Heal From Abuse: Decide What You Want Not What You Don't Want
If you have read about domestic violence, then know that healing from abuse can be as difficult as living in it. You've read that leaving abusive relationships is not easy and can be downright dangerous. You read about the cycle of abuse and the power and control wheel. You've also come to understand that whether you believe you are abused or if you continue to question if your partner abuses you, your relationship is not a healthy one. Hopefully, at the very least, you realize the problem in your relationship cannot be entirely your fault (relationships take two, you know) and your mental disorders or problems like codependency explain only a fraction of the story.
While these realizations and your understanding of abuse can help you to cope with the ugliness surrounding you, nothing you can learn about being abused will help you to feel better. Knowing you're abused, to any degree, can cause you to feel hopeless, helpless, undeserving, and stuck. Domestic violence agencies, online message boards, and blogs give you an opportunity to communicate with others who understand and can validate your experience.
From Validation to Healing From Abuse
When you feel validated, you feel that your experience is truthful and real. Your abuser will never validate your experience because they are too busy trying to convince you that you are not abused. Other people can validate your experience and, more importantly, you can validate your own experience.
However, after experiencing abuse, you may not believe yourself as you once did. You probably doubt your perceptions and wonder if you're making too much of your problems. Therefore, the best feeling type of validation you'll initially experience when coming out of isolation is to hear other abuse victims or victims' advocates say "I believe you" or "The same thing happened to me." Later, after you've moved into the healing stage, you will learn to validate yourself.
In fact, at some point you must move beyond the comforting satisfaction of others' validation into the confusion of how to deal and heal from your abusive relationship. If you seek or require the validation of others for too long, you run the risk of forming a victim mentality. Do you want to be a perpetual victim? No. Do you know how to heal? Perhaps not. But don't worry, you are not alone in learning how to heal from abuse.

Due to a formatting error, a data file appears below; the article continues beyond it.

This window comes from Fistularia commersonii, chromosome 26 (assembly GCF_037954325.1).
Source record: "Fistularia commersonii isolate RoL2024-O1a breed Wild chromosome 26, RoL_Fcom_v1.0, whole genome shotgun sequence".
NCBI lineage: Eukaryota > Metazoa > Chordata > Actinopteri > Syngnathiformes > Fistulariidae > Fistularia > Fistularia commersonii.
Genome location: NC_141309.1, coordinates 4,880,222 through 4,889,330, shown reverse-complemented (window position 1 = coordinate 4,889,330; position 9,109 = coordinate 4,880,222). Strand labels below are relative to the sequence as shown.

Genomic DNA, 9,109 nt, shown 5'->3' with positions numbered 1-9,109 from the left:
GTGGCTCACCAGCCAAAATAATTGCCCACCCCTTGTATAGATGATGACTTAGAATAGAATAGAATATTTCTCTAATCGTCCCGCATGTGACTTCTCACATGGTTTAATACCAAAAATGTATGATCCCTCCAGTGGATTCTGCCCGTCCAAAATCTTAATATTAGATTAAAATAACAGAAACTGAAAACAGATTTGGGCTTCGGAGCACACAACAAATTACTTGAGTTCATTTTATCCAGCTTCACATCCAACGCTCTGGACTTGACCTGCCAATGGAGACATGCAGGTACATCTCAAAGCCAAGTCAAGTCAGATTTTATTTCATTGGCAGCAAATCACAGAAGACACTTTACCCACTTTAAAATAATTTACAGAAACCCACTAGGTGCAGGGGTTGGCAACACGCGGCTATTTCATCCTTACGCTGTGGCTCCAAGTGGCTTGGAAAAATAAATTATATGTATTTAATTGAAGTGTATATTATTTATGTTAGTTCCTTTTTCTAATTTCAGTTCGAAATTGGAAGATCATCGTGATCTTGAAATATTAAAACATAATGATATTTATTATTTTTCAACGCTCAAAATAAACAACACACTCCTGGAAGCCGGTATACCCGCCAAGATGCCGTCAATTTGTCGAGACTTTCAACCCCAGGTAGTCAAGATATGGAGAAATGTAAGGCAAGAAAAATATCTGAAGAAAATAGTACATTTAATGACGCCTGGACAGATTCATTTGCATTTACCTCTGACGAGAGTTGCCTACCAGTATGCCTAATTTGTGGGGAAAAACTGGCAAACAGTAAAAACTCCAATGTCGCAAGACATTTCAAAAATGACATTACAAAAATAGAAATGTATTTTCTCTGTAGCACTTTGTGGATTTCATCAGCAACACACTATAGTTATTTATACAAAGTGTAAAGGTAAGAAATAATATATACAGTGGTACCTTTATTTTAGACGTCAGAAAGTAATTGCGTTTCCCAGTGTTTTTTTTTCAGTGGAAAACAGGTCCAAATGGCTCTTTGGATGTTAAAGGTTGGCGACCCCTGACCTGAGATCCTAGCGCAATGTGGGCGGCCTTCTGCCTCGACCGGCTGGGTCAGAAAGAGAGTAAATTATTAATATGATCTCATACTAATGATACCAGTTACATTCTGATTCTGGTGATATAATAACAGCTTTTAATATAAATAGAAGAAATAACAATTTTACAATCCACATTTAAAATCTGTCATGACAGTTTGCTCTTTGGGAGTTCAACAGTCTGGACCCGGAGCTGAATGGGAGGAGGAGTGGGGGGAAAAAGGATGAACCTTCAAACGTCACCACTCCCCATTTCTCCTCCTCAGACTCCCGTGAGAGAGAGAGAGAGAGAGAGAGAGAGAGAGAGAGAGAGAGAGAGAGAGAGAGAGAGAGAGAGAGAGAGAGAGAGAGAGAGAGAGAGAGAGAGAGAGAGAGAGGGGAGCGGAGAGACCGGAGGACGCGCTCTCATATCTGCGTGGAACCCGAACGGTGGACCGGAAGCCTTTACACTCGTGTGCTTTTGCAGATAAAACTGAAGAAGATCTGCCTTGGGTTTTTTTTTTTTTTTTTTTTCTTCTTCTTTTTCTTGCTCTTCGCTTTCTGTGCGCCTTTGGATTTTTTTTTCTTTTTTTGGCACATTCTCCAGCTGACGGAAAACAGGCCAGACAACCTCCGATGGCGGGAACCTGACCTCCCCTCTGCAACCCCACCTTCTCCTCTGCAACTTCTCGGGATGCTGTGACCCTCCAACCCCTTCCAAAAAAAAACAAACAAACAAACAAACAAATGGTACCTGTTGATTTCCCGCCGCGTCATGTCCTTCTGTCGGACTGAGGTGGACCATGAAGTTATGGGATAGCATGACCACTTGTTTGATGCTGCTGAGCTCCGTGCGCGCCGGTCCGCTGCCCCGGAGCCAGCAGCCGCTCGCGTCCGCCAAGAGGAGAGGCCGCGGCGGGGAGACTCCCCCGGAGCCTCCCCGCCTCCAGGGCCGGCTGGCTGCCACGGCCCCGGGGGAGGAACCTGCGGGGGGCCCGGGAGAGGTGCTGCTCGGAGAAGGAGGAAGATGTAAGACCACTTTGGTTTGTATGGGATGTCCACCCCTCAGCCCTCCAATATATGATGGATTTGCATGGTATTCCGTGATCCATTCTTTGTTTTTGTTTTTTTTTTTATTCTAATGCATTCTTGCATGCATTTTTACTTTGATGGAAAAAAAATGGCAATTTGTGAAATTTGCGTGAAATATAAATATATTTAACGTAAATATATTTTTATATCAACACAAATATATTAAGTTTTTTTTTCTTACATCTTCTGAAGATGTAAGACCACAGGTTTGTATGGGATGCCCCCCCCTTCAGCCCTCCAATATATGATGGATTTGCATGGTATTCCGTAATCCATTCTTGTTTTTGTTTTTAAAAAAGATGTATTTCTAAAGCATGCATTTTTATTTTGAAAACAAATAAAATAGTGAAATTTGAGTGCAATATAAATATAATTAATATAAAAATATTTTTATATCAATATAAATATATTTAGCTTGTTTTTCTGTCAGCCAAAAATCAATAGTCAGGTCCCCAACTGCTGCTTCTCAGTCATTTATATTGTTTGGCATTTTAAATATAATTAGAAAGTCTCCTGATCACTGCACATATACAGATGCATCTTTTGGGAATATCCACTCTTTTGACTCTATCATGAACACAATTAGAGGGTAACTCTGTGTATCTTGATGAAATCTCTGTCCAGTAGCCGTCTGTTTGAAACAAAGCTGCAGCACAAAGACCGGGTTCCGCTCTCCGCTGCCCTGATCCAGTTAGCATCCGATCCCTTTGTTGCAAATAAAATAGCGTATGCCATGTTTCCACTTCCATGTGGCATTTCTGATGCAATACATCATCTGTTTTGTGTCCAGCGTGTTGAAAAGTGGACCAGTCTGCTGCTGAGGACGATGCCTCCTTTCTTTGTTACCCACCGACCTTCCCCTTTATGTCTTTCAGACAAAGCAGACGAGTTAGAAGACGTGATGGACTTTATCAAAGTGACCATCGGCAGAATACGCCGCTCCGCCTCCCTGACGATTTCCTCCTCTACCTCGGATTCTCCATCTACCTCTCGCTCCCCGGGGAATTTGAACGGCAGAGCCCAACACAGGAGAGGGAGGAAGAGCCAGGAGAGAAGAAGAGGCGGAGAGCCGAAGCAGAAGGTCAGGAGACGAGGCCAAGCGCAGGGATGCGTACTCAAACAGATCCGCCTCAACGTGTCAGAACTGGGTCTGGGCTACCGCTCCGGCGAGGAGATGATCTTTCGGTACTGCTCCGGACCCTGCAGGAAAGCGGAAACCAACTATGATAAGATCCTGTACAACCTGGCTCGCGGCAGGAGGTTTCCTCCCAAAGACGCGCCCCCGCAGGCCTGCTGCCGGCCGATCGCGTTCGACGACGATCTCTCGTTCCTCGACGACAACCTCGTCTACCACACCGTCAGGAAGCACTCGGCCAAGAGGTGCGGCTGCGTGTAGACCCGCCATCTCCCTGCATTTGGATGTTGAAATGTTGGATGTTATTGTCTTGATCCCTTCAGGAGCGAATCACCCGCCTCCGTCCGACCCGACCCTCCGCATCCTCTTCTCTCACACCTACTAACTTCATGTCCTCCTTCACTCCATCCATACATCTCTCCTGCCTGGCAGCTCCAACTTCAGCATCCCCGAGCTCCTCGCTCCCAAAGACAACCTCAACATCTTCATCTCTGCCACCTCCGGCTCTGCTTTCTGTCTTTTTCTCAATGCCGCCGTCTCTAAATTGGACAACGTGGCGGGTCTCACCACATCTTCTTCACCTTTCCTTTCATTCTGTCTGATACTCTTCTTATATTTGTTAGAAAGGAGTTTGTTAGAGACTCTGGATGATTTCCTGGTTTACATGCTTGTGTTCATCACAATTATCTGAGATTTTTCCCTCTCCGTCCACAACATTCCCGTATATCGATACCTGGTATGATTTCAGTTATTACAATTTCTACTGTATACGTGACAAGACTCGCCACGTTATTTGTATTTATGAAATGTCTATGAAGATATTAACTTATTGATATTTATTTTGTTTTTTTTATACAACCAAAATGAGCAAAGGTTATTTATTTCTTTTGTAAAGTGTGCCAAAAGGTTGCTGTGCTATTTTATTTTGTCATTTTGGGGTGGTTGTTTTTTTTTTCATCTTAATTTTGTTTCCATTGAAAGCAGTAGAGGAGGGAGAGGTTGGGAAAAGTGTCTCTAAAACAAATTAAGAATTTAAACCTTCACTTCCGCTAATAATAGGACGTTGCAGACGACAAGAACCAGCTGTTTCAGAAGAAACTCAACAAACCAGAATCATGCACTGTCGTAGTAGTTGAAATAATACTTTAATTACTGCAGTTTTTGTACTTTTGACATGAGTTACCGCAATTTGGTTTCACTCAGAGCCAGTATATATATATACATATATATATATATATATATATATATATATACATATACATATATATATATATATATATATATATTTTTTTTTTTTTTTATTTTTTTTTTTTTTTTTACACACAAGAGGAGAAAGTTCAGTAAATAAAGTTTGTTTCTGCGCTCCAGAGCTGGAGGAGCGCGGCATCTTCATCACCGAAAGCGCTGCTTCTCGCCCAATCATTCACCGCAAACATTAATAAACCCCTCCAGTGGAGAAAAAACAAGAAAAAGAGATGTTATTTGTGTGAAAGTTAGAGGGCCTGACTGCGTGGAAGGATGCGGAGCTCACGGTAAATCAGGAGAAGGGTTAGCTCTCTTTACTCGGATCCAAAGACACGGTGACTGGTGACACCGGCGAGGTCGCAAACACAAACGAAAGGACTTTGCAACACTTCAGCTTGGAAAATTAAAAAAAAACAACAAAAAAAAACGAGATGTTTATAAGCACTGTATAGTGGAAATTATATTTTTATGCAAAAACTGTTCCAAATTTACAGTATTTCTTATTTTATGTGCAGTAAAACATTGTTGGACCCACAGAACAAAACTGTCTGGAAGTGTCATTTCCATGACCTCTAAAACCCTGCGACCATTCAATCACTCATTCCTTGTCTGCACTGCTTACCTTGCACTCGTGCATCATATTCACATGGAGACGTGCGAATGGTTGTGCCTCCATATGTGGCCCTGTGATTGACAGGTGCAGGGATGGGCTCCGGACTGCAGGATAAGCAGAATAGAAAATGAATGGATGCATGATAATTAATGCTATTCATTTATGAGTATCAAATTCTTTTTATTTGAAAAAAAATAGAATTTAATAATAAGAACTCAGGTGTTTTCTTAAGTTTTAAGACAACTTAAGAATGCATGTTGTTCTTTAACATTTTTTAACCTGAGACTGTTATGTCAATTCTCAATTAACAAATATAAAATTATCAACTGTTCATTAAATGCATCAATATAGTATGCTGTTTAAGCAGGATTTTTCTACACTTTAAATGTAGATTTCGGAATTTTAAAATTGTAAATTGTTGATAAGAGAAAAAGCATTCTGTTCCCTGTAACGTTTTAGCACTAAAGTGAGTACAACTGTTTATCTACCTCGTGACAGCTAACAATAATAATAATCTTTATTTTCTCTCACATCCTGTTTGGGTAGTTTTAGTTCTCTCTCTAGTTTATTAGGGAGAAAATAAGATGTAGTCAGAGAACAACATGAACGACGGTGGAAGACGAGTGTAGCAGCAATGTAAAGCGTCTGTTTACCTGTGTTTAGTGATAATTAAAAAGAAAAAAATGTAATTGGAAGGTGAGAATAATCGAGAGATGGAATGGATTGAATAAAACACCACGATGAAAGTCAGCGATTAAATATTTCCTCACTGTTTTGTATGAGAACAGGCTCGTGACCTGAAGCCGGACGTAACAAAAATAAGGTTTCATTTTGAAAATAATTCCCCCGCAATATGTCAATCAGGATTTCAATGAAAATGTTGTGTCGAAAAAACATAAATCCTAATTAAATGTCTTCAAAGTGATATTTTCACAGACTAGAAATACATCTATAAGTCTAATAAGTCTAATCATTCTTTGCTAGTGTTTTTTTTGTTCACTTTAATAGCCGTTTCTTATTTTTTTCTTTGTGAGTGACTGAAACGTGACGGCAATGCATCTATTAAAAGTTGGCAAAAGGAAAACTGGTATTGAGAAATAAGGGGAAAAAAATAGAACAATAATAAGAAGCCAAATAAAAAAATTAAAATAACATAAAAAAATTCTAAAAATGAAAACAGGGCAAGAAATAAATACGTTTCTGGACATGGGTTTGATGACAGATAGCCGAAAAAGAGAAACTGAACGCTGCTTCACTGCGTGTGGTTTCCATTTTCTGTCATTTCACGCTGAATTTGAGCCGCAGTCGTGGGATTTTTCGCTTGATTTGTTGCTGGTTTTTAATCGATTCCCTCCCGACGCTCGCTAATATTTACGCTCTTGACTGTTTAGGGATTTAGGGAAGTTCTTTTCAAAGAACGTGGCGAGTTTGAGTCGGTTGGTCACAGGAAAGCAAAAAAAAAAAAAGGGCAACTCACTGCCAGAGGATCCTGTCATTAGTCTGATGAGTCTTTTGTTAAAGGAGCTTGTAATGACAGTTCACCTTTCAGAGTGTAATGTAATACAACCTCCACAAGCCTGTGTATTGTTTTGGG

Healing from abuse is a process of trial and error because what works for another person may not work for you. However, you won't know if any how-to-heal suggestion works for you until you to try it.
Heal From Abuse A Bit Now
Answer the Question "What Do I Want?"
Deciding what you want in your relationships instead of identifying what you do not want is one way to deal with and heal from abuse. Answering the question "What do I want?" may not be a simple task. Remember that you've put what your abuser (and other people) want over your own wants for quite some time. Although you may set and achieve professional or other types of goals, the one place abuse victims struggle revolves around relationships, especially love relationships.
Some of us abuse victims have a list of what we do not want based on what our abusive partner did or does. Giving up this list can be tough because I, for one, thought destroying that list would allow me to forget what my abuser did to me. But, if I forgot, then I might make the mistakes again. The problem with keeping lists of what we don't want is that when we re-read them, we re-traumatize ourselves with the memories.
But if you re-read lists of what you do want, then you will re-dedicate yourself to your goal of healthful living. Here is a sample list of my desires based on what my abuser did but reworded with becoming healthy in mind. Which type of thinking makes you feel more positive?
- "I do not want my partner to ignore my needs." changes to "My partner attends to my needs respectfully when I express them."
- "I do not want my partner to verbally abuse my children." changes to "My partner exhibits only love and caring toward my children."
- "I do not want my partner to hit me." changes to "My partner expresses negative emotions in a way that invites me to open up, be truthful and empathize."
If you do not have a list of what you don't want to help you determine what you do want, then think on statements like these:
- My partner believes that I am faithful.
- My partner thinks it is good for me to hang out with my friends.
- My partner supports my personal and professional goals.
Spend a few minutes now compiling your list of what you want in a love relationship. Go ahead, take one step toward a healthier life. If making this list does not make you feel better, then try another healing activity later today. The point is to try various ways to heal. There is no downside to trying. No healthful activity will leave you weaker; but some may make you stronger than others.
*Both women and men could be abusers or victims, so please do not take my pronoun choice as an implication that one gender abuses and the other is victimized.
Holly, K. (2015, January 12). Heal From Abuse: Decide What You Want Not What You Don't Want, HealthyPlace. Retrieved on 2019, June 24 from https://www.healthyplace.com/blogs/verbalabuseinrelationships/2015/01/healing-from-abuse-decide-what-you-want
Author: Kellie Jo Holly
Thank you for this candid and very very poignant blog...